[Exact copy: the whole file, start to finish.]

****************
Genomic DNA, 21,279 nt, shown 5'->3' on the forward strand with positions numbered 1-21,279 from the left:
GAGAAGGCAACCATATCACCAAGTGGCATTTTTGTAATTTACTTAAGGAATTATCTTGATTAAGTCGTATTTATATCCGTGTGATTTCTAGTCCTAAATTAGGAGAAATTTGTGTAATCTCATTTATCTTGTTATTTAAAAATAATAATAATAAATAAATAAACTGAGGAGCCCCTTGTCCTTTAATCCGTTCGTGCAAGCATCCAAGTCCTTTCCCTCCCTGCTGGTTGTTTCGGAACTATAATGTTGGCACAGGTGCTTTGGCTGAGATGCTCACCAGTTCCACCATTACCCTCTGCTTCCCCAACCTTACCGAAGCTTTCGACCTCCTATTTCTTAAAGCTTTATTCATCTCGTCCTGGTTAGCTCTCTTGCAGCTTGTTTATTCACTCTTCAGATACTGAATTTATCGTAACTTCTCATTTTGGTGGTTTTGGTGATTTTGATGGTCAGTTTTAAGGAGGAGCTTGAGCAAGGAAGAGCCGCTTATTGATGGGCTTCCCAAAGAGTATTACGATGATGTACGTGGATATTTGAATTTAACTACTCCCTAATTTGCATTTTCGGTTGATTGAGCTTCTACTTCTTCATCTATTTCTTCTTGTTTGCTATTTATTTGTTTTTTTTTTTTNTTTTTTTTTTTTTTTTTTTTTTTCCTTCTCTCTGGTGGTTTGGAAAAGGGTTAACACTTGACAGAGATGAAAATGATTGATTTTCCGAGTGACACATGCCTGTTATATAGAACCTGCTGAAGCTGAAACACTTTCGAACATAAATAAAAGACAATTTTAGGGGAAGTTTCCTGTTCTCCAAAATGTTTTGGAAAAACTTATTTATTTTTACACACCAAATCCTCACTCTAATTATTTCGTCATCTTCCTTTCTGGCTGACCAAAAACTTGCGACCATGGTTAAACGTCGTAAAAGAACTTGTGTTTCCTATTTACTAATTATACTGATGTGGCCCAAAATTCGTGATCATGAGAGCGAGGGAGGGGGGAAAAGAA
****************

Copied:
Genomic DNA, 21,279 nt, shown 5'->3' on the forward strand with positions numbered 1-21,279 from the left:
GAGAAGGCAACCATATCACCAAGTGGCATTTTTGTAATTTACTTAAGGAATTATCTTGATTAAGTCGTATTTATATCCGTGTGATTTCTAGTCCTAAATTAGGAGAAATTTGTGTAATCTCATTTATCTTGTTATTTAAAAATAATAATAATAAATAAATAAACTGAGGAGCCCCTTGTCCTTTAATCCGTTCGTGCAAGCATCCAAGTCCTTTCCCTCCCTGCTGGTTGTTTCGGAACTATAATGTTGGCACAGGTGCTTTGGCTGAGATGCTCACCAGTTCCACCATTACCCTCTGCTTCCCCAACCTTACCGAAGCTTTCGACCTCCTATTTCTTAAAGCTTTATTCATCTCGTCCTGGTTAGCTCTCTTGCAGCTTGTTTATTCACTCTTCAGATACTGAATTTATCGTAACTTCTCATTTTGGTGGTTTTGGTGATTTTGATGGTCAGTTTTAAGGAGGAGCTTGAGCAAGGAAGAGCCGCTTATTGATGGGCTTCCCAAAGAGTATTACGATGATGTACGTGGATATTTGAATTTAACTACTCCCTAATTTGCATTTTCGGTTGATTGAGCTTCTACTTCTTCATCTATTTCTTCTTGTTTGCTATTTATTTGTTTTTTTTTTTTNTTTTTTTTTTTTTTTTTTTTTTTCCTTCTCTCTGGTGGTTTGGAAAAGGGTTAACACTTGACAGAGATGAAAATGATTGATTTTCCGAGTGACACATGCCTGTTATATAGAACCTGCTGAAGCTGAAACACTTTCGAACATAAATAAAAGACAATTTTAGGGGAAGTTTCCTGTTCTCCAAAATGTTTTGGAAAAACTTATTTATTTTTACACACCAAATCCTCACTCTAATTATTTCGTCATCTTCCTTTCTGGCTGACCAAAAACTTGCGACCATGGTTAAACGTCGTAAAAGAACTTGTGTTTCCTATTTACTAATTATACTGATGTGGCCCAAAATTCGTGATCATGAGAGCGAGGGAGGGGGGAAAAGAA